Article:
Glastonbury man jailed for 10 years after child sexual offences conviction
A sexual offender from Glastonbury has been jailed for 10 years after being found guilty of more than a dozen offences.
Stuart Marchmont was found guilty of 13 online sexual offences after a trial in February before being sentenced last week.
The court was told the 38-year-old incited a girl, who was 12 at the time, from another part of the country to engage in sexual activity via an online platform.
Subsequent investigative enquiries identified Marchmont was from the Avon and Somerset area and we worked with partner agencies – including the South West, South East and Tarian Regional Organised Crime Units (ROCUs) – to bring him to justice.
Marchmont continued to try to contact underage children and believed he was communicating with five different girls, but actually was messaging specialist ROCU officers who target offenders operating online to exploit and abuse children.
Marchmont, formerly of Park Farm Road, received a 10-year sentence at Taunton Crown Court on Wednesday 26 April for one count of inciting a child under 13 to engage in non-penetrative sexual activity and 10 counts of attempting to engage or incite sexual activity with the children who did not actually exist.
He was also sentenced for one count each of causing non-penetrative sexual activity with a 15-year-old and making indecent images of the same child – offences that only came to light upon his arrest in 2021.
Marchmont also received an indefinite sexual harm prevention order to ensure he can be monitored upon his future release and will be on the sexual offenders’ register.
“This was a lengthy and complex investigation, involving some brilliant collaborative work between several different policing organisations, into the actions of a persistent sexual predator.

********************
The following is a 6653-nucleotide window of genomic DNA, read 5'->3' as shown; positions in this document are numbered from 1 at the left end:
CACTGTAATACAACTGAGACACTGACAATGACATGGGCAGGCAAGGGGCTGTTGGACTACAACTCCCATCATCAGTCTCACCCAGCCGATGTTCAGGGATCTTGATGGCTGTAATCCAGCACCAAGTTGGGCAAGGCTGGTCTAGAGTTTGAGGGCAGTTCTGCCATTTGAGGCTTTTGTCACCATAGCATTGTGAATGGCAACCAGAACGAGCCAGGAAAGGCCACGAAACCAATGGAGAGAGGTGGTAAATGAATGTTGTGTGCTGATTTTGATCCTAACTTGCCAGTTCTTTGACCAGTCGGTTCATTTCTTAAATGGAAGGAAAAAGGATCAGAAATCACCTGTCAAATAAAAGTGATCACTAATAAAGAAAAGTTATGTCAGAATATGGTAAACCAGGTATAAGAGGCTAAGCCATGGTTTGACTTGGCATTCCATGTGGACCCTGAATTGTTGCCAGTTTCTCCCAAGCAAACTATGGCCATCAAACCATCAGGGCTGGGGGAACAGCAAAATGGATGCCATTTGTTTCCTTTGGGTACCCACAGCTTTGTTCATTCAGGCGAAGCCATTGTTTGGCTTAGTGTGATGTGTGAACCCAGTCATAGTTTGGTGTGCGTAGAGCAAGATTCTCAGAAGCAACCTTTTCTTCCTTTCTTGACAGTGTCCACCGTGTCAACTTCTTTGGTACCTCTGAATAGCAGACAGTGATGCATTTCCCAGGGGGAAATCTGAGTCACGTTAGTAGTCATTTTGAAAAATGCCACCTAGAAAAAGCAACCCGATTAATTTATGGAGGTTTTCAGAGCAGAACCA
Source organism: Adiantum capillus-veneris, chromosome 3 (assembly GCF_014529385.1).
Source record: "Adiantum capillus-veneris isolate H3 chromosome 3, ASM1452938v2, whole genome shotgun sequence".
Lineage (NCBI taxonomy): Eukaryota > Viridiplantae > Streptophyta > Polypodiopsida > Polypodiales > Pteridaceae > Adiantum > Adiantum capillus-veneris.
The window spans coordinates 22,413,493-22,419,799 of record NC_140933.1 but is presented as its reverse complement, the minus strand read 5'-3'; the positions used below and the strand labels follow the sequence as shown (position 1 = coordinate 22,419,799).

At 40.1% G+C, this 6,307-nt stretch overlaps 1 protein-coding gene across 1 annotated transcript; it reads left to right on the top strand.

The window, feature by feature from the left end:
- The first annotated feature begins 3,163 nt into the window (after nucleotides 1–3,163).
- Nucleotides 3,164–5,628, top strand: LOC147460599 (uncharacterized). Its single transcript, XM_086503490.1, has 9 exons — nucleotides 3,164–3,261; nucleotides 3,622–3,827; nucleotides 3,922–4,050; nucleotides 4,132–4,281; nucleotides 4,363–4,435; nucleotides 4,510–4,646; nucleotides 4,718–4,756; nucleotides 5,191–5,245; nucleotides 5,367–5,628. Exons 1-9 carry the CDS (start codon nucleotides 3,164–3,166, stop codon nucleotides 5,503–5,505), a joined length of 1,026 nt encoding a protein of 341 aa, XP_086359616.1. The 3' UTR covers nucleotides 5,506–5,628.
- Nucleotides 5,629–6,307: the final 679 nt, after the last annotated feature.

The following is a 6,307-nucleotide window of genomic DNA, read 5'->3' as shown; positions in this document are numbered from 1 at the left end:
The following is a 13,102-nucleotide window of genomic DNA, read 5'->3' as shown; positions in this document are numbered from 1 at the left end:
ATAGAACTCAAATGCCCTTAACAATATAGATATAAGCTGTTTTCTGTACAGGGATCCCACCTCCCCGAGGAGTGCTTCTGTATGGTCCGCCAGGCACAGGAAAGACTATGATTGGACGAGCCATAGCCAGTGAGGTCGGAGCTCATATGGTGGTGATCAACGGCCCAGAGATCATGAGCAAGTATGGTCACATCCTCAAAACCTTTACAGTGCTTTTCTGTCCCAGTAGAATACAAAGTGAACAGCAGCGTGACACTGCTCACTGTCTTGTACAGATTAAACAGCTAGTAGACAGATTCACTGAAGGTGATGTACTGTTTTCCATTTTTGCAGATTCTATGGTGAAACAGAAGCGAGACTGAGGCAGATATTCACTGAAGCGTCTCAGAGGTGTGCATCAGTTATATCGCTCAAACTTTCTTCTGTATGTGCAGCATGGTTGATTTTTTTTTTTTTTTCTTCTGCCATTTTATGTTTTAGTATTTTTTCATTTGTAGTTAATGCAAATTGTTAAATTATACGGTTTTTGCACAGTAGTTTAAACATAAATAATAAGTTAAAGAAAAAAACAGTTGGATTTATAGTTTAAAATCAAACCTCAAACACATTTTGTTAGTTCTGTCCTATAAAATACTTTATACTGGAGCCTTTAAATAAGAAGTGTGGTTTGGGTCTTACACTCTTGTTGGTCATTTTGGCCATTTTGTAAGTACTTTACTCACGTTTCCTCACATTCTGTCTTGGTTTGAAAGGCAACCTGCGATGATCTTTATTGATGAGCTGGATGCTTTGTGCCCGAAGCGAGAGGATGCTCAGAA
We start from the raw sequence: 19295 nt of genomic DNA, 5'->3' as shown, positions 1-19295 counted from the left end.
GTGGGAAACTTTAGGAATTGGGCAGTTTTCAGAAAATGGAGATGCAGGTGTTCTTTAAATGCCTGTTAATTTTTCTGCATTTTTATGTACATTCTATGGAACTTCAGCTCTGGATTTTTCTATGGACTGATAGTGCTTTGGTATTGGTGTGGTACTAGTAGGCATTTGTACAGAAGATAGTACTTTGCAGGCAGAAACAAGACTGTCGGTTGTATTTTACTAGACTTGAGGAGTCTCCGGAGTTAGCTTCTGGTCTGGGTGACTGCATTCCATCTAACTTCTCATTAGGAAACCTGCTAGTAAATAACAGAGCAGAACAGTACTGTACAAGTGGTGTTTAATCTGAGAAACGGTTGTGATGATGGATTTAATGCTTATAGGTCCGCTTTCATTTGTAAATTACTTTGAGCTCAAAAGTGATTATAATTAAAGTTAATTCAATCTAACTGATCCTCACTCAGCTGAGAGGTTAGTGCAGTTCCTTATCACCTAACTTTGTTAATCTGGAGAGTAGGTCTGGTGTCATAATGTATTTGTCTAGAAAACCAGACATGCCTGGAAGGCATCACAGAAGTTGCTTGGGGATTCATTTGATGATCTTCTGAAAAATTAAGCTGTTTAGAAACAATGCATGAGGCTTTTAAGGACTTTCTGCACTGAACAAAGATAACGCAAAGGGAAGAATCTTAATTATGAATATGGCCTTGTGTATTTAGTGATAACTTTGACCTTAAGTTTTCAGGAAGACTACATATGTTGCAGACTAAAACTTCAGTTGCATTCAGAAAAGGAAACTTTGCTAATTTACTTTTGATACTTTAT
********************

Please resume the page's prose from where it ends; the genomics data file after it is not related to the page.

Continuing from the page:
“We are continually looking to prevent such offending and protect those vulnerable children these offenders prey on. This court result reflects the harm that Marchmont has caused the two children he did contact.
“Online child sexual exploitation is a horrendous crime that sex offenders, such as Marchmont, seek to carry out behind false profiles, for their own sexual gratification. But however hard they try to hide their offending, law-enforcement agencies will leave no stone unturned to put the likes of Marchmont in prison to protect the lives of other innocent children.”Officer in the case Detective Constable Duncan Sandle
Detective Inspector David Wells from the SWROCU’s Online Investigations Team said: “Marchmont clearly posed a serious risk to children, persistently attempting to get young girls to engage in sexual activity online.
“As this case shows, law enforcement agencies are across the internet determined to ensure they don’t succeed. It is vital parents and children themselves take steps to protect against the threat.”
The NSPCC website has clear and extensive advice on online safety for parents and carers, children and young people, and professionals.
If you are worried about something that has happened to your child online, report it to police or Child Exploitation and Online Protection.